One of the Apostle Paul’s central concerns in his letter to the Romans is to confront the tendency of human beings to put their trust in idols rather than in God and God’s way of healing. I address this theme in a paper I presented to the “Bible, Theology, and Postmodernity” session at the American Academy of Religion annual meeting in Chicago, November 2, 2008.
This paper, “Paul’s Deconstruction of Idolatry,” comes out of my interest in Christianity and violence, focused especially on biblical and theological materials that point toward ways of overcoming violence. The biblical story often portrays violence and injustice having roots in idolatry. I believe that we find in the biblical critique of idolatry perspectives that are important, even essential for responding to the problems of violence in our world today.
In the first three chapters of his letter to the Romans, the Apostle Paul offers an analysis and critique of idolatry that I believe remains useful today. Paul takes on two types of idolatry. First, he criticizes what I will call the idol of lust in the Roman Empire that underwrites violence and injustice. And, second, he critiques the claims of those (like Paul himself before he met Jesus) who believed that loyalty to the Law requires violence in defense of the covenant community.
Our present-day analogs of the forces Paul critiques—nationalism, imperialism, religious fundamentalism—all gained power with the rise of modernity in the Western world. The much-heralded turn toward post-modernity may offer a sense of awareness to help us break free from such totalisms that foster so much violence in our world.
Our task of resisting demands for ultimate loyalty unites biblical prophets (including Paul) with present-day Christians seeking to further life in the face of death-dealing violence. Modernity did not create death-dealing idolatries so much as give them new impetus. The task of breaking bondage to the idols of injustice that Paul engaged in remains ours today.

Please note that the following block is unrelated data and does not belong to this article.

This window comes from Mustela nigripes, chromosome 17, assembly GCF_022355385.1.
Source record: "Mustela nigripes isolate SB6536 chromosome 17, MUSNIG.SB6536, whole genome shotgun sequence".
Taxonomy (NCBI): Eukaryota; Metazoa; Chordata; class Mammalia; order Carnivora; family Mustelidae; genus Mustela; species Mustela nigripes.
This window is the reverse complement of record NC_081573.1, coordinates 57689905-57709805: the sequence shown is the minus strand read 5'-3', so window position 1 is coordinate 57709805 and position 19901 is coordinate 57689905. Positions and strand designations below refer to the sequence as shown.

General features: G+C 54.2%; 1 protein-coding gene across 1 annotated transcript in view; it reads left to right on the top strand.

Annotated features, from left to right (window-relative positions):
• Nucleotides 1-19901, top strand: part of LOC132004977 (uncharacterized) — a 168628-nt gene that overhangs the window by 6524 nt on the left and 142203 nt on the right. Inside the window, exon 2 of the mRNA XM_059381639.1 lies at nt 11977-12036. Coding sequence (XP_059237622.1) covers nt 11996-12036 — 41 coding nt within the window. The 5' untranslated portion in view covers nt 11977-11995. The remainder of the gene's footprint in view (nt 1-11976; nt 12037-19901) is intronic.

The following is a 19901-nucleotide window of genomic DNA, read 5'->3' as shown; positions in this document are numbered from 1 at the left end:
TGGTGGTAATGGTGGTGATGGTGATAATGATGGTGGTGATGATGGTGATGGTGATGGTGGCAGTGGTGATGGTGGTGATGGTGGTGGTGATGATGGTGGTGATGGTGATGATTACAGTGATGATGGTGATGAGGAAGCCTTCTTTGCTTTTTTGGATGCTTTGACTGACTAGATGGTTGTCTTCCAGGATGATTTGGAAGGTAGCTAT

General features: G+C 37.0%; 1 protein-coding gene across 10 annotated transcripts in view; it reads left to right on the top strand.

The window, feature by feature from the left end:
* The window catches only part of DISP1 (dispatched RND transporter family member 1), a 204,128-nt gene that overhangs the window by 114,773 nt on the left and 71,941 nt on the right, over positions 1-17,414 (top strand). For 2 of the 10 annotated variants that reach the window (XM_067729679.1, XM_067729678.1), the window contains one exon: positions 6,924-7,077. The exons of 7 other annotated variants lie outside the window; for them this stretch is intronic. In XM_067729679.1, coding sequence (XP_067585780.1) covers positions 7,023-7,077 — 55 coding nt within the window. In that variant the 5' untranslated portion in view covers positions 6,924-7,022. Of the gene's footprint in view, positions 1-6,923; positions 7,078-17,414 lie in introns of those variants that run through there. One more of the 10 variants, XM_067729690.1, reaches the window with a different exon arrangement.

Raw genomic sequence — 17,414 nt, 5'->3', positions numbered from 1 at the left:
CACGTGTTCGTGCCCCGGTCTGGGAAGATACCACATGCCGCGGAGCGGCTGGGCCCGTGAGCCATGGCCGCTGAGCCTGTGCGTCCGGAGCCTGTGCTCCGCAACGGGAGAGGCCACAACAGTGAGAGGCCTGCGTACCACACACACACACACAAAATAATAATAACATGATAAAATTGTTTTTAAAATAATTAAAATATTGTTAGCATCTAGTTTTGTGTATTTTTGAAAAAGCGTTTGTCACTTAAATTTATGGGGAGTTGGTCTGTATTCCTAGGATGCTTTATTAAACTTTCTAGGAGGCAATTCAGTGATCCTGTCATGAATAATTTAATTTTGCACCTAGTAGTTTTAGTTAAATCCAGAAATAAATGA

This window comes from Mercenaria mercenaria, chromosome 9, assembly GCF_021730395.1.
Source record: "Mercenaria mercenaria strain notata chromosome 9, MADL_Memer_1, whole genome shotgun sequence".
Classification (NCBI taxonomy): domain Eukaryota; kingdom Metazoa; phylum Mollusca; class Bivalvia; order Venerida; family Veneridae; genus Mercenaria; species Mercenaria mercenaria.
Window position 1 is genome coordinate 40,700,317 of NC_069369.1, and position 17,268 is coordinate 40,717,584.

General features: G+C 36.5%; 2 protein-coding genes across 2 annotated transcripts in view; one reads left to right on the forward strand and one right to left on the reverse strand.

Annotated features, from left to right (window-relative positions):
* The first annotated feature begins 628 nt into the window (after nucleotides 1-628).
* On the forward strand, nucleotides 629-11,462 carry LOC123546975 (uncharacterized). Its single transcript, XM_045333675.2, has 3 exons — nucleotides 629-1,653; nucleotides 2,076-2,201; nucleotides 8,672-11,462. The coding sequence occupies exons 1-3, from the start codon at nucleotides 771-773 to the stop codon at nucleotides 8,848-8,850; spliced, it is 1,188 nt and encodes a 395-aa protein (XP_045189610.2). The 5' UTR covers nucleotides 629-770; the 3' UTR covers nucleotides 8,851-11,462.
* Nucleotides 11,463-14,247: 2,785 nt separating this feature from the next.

I’m wondering about the accuracy of laying the blame of the increased power of the many evil isms solely at the feet at the much aligned rise of modernity of the western world. What about the emperor cult in Japan and the Maoist cult in China. Hardly western; certainly evil; demonstrably expansionistic.
I don’t mean to blame the “evil isms” solely on the rise of modernity. If we did that we wouldn’t be able to expect the Bible to say much of relevance to this problem (and I would be out of a job!). I mean rather than modernity exacerbated the problem in significant ways–such as the rise of nationalism (in relation to the modern nation-state) and religious fundamentalism (insofar as it is a reaction vs. modernism).
For the sake of a friendly discussion, have you now modified modernity of the western world to, simply, modernity? My original point was to question the ease with which you villainized western modernity, when in fact modernity’s power to exacerbate the evil isms is transcultural. Right?
Sure. I was only trying to make a connection between our own culture and the critique that Paul makes of idolatry. Surely cultures from around the world may be equally idolatrous. I’m not meaning to make any global claims about “modernity” so much as apply the critique to America.